Although we don't believe in timing the market or panicking over daily movements, we do like to keep an eye on market changes -- just in case they're material to our investing thesis.
The Dow Jones Industrials (DJINDICES:^DJI) got crushed in January, falling more than 5% and setting the stage for what could be the stock market's first down year since 2008. But what's especially disturbing is the fact that three stocks -- Chevron (NYSE:CVX), General Electric (NYSE:GE), and Travelers (NYSE:TRV) -- fell more than 10% during the first month of 2014. Should you get out of these stocks to avoid further losses, or is now the buying opportunity that many investors have waited for?
One disturbing thing about the Dow's worst-performing stocks is that they're not concentrated in a particular area of the economy. Chevron's losses have largely come from the challenges that the entire big-oil complex has had in maintaining extremely impressive production growth rates in recent years from the shale oil and gas boom. With energy prices having failed to keep climbing from their fairly lofty levels, Chevron hasn't been able to overcome trends toward falling production in order to maintain overall revenue levels.
On the other hand, many see General Electric's losses as having come not from fundamental problems with its business but rather from disappointed Wall Street analysts. Even though GE has become an industrial innovator with aggressive moves into promising niches like energy infrastructure, investors seem to believe that the stock has come too far in its impressive recovery from the financial crisis five years ago. Similarly, Travelers has had great quarters as a result of having favorable loss experience recently, as a lack of any substantial hurricane activity last year gave investors a respite from losses in past years. Yet investors chose to emphasize headwinds from potentially rising interest rates in the future in pushing the stock down so much.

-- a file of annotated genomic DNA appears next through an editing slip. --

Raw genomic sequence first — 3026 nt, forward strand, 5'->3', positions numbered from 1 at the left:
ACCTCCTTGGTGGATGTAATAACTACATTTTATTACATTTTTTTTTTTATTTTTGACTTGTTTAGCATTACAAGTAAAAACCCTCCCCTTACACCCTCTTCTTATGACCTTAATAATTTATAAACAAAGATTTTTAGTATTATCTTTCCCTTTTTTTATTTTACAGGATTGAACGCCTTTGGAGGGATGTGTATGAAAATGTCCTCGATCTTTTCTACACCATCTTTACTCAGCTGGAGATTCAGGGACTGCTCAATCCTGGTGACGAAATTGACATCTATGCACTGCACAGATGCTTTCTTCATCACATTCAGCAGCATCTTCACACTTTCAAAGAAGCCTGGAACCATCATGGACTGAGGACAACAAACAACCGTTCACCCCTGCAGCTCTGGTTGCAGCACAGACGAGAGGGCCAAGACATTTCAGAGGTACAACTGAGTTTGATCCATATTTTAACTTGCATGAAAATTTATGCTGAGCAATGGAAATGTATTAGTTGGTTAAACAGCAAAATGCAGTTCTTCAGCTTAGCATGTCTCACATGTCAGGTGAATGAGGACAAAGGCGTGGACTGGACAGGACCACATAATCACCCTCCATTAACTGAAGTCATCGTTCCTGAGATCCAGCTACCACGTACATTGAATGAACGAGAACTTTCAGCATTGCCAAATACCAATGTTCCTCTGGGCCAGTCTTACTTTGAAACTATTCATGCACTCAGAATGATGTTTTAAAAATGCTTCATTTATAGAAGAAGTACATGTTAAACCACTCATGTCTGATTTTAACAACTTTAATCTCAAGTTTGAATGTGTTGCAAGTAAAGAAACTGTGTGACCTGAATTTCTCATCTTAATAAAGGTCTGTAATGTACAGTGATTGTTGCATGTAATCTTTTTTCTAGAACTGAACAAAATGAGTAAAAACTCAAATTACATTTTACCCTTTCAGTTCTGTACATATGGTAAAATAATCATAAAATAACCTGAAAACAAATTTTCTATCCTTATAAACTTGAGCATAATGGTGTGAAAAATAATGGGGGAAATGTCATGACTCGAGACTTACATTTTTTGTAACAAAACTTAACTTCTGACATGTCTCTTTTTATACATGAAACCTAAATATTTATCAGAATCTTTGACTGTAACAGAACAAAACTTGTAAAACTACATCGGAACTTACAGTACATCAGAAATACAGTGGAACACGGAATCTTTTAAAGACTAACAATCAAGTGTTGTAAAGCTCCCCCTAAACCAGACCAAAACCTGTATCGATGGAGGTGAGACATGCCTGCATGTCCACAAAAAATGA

The other problematic aspect of the Dow stocks that fell the most in January is that at least in two cases, the culprits have some of the lowest earnings multiples in the average. Both Chevron and Travelers trade at around 10 times earnings. That makes them attractive to those who don't want to pay the much higher P/E ratios that most higher-growth stocks in the Dow fetch currently.
Many bull markets reach points at which investors give up on slower-growth companies in favor of the momentum stocks that perform the best in rising markets. That might well be happening here, as investors start to shift their portfolios toward some cyclical stocks that were beaten down throughout 2013.
But the other thing to look at is whether current earnings levels are sustainable. Investors believe that Chevron and Travelers will see their earnings fall this year compared with 2013. If that proves to be the case and the market has a challenging year overall, then it could put even more pressure on these particular stocks.
When markets fall, it's smart to look at the worst performers to see if you can figure out whether problems are isolated to certain types of companies or are more widespread. In this case, the breadth of the downturn points to greater reason for general concern. For investors who hold stocks for years rather than weeks, though, more attractive share prices are an unquestionable positive.
Why you should want stocks to fall
If you want to buy stocks, then you should look forward to more corrections like what we saw in January. In our brand-new special report, "Your Essential Guide to Start Investing Today," The Motley Fool's personal-finance experts show you why investing is so important and what you need to do to get started. Click here to get your copy today -- it's absolutely free.
Dan Caplinger has no position in any stocks mentioned. You can follow him on Twitter: @DanCaplinger. The Motley Fool recommends Chevron and owns shares of General Electric. Try any of our Foolish newsletter services free for 30 days. We Fools don't all hold the same opinions, but we all believe that considering a diverse range of insights makes us better investors. The Motley Fool has a disclosure policy.